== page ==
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Robert Mugabe, world's oldest leader, finally resigns one week after coup

Robert Mugabe, the world’s oldest head of state, finally resigned as Zimbabwe’s president Tuesday — almost a week after a military coup.
Image:  members of parliament celebrate after Mugabe's resignation
Zimbabwe's members of parliament celebrate after Mugabe's resignation on November 21, 2017 in Harare.Jekesai Njikizana / AFP - Getty Images
/ Source: Reuters

Robert Mugabe, the world’s oldest ruler, resigned as Zimbabwe’s president on Tuesday, signaling the final end of his decades in power after last week’s military coup.

The 93-year-old despot wrote a letter saying he was quitting "with immediate effect,” said Jacob Mudenda, speaker of the country’s Parliament.

Lawmakers erupted in cheers at the news, which came after days of uncertainty and chaos following the seizure of power by military chiefs.

Moments earlier, the Parliament had begun to impeach Mugabe, who has run the increasingly impoverished southern African nation since its independence and the end of minority white rule in 1980.

He stunned Zimbabweans in a rambling live television address late Sunday night in which he surprised even his closest advisers by avoiding any mention of stepping down.

Image: Robert Mugabe
Robert Mugabe wanted to fight another election in 2018.Alexander Joe / AFP - Getty Images file

The country's ruling ZANU-PF party had already removed Mugabe as leader, naming Emmerson Mnangagwa in his place.

It was Mugabe's sacking of Mnangagwa as his vice president — paving the way for his wife, Grace, to succeed him — that triggered the army to seize control last Wednesday.

Lovemore Matuke, a ZANU-PF official, told The Associated Press that Mnangagwa, who fled the country after his firing, would take over within 48 hours.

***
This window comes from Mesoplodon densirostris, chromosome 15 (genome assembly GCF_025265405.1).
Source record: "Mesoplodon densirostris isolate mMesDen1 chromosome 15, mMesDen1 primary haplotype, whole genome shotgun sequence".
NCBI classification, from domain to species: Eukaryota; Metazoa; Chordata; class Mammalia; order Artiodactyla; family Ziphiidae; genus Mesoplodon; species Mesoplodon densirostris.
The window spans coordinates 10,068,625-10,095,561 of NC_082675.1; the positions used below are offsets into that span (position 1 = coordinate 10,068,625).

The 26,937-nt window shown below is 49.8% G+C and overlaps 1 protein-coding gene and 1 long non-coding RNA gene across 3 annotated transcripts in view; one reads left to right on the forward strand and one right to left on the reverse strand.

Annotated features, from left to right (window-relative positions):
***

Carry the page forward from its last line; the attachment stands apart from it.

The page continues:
Related: Mugabe makes post-coup appearance — but where's wife 'Gucci Grace'?

The U.S. Embassy in Zimbabwe said the resignation of Mugabe "marks an historic moment" for the country and congratulated all Zimbabweans who raised their voices.

Image: Zimbabwe's members of parliament celebrate after Mugabe's resignation
Members of Zimbabwe's parliament celebrate after Mugabe's resignation on Tuesday.Jekesai Njikizana / AFP - Getty Images

The statement said that "whatever short-term arrangements the government may establish, the path forward must lead to free, fair and inclusive elections." The United States also urges "unwavering respect for the rule of law."

British Prime Minister Theresa May said the resignation of Mugabe gives Zimbabwe "an opportunity to forge a new path free of the oppression that characterized his rule."

Photos: Zimbabwe rejoices as Mugabe steps down

The British leader said the Zimbabwean people have shown they want "free and fair elections and the opportunity to rebuild the country's economy under a legitimate government." May said Britain — the former colonial power — is "Zimbabwe's oldest friend" and will "help the country achieve the brighter future it so deserves."